Mistletoe, sometimes called European Mistletoe or Common Mistletoe, has attracted lots of interest due its use in some adjuvant (a substance that, when added to a medicine, speeds or improves its action which aids another, such as an auxiliary remedy) cancer treatments because of its effects in stimulating the immune system.
Generally, other tumour destructive therapeutical regimes (like radiotherapy, surgery and chemotherapy) cause the body’s immune system to become surpressed. It has been shown, however, that if substances which stimulate the immune system are used in combination with these tumour destructive approaches the rates of tumour relapses, metastases and side effects would decrease, and that survival in patients would be prolonged (Fukazawa et al, 1994).
It is a hemiparasite on several species of trees, from which it draws water and nutrients. It has a significant role in European mythology, legends, and customs. In modern times, it is commonly featured in Christmas decoration and symbology.
It is very rarely found on the North American continent as an introduced species; its cultural (such as Christmas decoration) roles are usually fulfilled by the similar native speciesbut its medicinal use is confined to this species.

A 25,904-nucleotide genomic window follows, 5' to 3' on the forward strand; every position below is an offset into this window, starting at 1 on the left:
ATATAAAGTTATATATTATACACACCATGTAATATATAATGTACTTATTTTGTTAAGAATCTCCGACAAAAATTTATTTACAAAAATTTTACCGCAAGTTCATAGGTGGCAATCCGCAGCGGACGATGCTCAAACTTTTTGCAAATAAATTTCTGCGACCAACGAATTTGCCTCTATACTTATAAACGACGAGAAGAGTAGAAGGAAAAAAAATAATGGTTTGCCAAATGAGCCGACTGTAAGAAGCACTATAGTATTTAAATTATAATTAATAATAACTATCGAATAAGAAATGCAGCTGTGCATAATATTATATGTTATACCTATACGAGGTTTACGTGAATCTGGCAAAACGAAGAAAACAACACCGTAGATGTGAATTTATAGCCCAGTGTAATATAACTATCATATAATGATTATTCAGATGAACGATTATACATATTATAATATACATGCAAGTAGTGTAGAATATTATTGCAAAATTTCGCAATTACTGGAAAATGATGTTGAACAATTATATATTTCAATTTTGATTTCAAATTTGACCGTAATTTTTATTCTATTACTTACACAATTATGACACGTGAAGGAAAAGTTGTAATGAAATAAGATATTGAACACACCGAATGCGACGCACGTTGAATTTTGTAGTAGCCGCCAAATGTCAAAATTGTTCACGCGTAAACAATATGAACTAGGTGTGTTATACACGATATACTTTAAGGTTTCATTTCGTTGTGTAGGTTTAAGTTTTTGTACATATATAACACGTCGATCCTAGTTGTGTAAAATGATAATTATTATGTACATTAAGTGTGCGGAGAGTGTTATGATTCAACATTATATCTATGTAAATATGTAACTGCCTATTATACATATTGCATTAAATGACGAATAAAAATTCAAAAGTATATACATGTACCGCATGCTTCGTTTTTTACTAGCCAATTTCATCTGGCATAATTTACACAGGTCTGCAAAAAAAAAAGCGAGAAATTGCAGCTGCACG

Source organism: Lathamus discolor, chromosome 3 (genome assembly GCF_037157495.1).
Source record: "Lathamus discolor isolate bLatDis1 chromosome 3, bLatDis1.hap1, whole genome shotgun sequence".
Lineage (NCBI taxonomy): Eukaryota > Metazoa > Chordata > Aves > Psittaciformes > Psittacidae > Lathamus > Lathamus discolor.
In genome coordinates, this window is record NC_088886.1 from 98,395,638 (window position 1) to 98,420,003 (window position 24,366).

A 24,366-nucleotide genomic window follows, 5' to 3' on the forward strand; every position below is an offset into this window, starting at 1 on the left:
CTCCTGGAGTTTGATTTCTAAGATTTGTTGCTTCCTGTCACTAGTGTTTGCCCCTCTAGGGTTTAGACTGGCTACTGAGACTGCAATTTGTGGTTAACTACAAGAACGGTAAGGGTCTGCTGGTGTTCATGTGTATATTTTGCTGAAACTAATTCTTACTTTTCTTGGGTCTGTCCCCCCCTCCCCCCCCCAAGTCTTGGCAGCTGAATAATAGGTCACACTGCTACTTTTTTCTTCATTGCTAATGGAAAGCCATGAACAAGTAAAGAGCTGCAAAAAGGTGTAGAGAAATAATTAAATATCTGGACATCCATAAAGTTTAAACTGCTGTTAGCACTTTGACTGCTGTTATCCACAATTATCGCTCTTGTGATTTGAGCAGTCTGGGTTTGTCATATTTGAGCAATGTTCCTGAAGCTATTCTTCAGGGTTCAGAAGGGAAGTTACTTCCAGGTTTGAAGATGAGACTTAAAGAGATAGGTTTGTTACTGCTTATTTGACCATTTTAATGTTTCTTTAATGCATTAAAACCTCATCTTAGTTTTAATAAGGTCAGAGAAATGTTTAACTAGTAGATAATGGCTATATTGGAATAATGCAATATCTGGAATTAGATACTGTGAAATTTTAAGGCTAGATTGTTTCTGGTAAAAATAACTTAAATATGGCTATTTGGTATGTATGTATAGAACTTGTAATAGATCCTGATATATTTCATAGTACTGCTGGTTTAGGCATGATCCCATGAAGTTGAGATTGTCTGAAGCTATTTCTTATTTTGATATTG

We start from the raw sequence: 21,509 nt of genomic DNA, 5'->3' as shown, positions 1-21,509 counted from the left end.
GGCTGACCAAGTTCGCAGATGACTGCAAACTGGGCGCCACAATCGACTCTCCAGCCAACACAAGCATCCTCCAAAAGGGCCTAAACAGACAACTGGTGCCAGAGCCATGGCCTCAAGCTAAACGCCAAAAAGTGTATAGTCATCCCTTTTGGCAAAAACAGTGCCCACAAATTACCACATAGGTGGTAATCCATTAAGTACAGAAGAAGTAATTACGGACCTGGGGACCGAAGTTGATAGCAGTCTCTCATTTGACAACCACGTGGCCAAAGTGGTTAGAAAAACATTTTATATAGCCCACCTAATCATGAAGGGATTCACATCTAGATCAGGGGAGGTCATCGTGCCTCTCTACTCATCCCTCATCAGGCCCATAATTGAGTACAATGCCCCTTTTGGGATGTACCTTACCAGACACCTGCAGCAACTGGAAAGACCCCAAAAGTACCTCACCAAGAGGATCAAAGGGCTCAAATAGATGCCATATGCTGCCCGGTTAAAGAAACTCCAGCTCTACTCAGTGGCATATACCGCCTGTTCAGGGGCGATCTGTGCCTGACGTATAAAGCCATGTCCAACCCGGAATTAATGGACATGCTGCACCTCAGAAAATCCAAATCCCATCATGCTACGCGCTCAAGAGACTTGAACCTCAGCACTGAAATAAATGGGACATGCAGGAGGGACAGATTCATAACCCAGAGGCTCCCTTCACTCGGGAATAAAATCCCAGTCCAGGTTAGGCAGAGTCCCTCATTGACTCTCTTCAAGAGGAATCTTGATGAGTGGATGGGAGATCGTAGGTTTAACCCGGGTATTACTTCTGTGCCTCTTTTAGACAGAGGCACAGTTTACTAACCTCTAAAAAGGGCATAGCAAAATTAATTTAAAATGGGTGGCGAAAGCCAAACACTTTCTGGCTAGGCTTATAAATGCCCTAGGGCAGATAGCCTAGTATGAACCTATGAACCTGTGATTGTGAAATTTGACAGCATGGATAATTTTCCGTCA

Constituents of Mistletoe:-
Mistletoe extracts contain a variety of components. The major biologically active component believed to have a role in its immunostimulatory effects is mistletoe lectin (ML). Studies have shown that these increase the activity of cells of the immune system (particularly lymphocytes, monocytes and granulocytes), enhance the release of cytokines (chemicals that control the immune response) and also decrease the ability of tumour cells to proliferate (Beuth et al, 1996).
It was also shown that they lead to the increased proliferation and maturation of these cells, increasing their number and the effectiveness of the immune system. Regular injections of the optimal dose of mistletoe extracts have been shown to compensate for the immunosuppressive effects of anti-tumour therapies, leading to an improved quality of life for cancer patients (Lenartz et al, 1996).
Diabetes mellitus, a condition where there is a lack of the pancreatic hormone insulin (important in regulating the blood sugar level) has also been documented as being treatable by mistletoe. A tea prepared from the leaves Mistletoe has traditionally been used in the West Indies for diabetics. It has been shown that extracts of mistletoe evoked a 1.1 to 12.2 fold stimulation of insulin secretion from clonal pancreatic B-cells in the laboratory (Gray et al, 1999), providing evidence for the presence of insulin-releasing natural products in Viscum album that may contribute to the reported anti-diabetic property of the plant.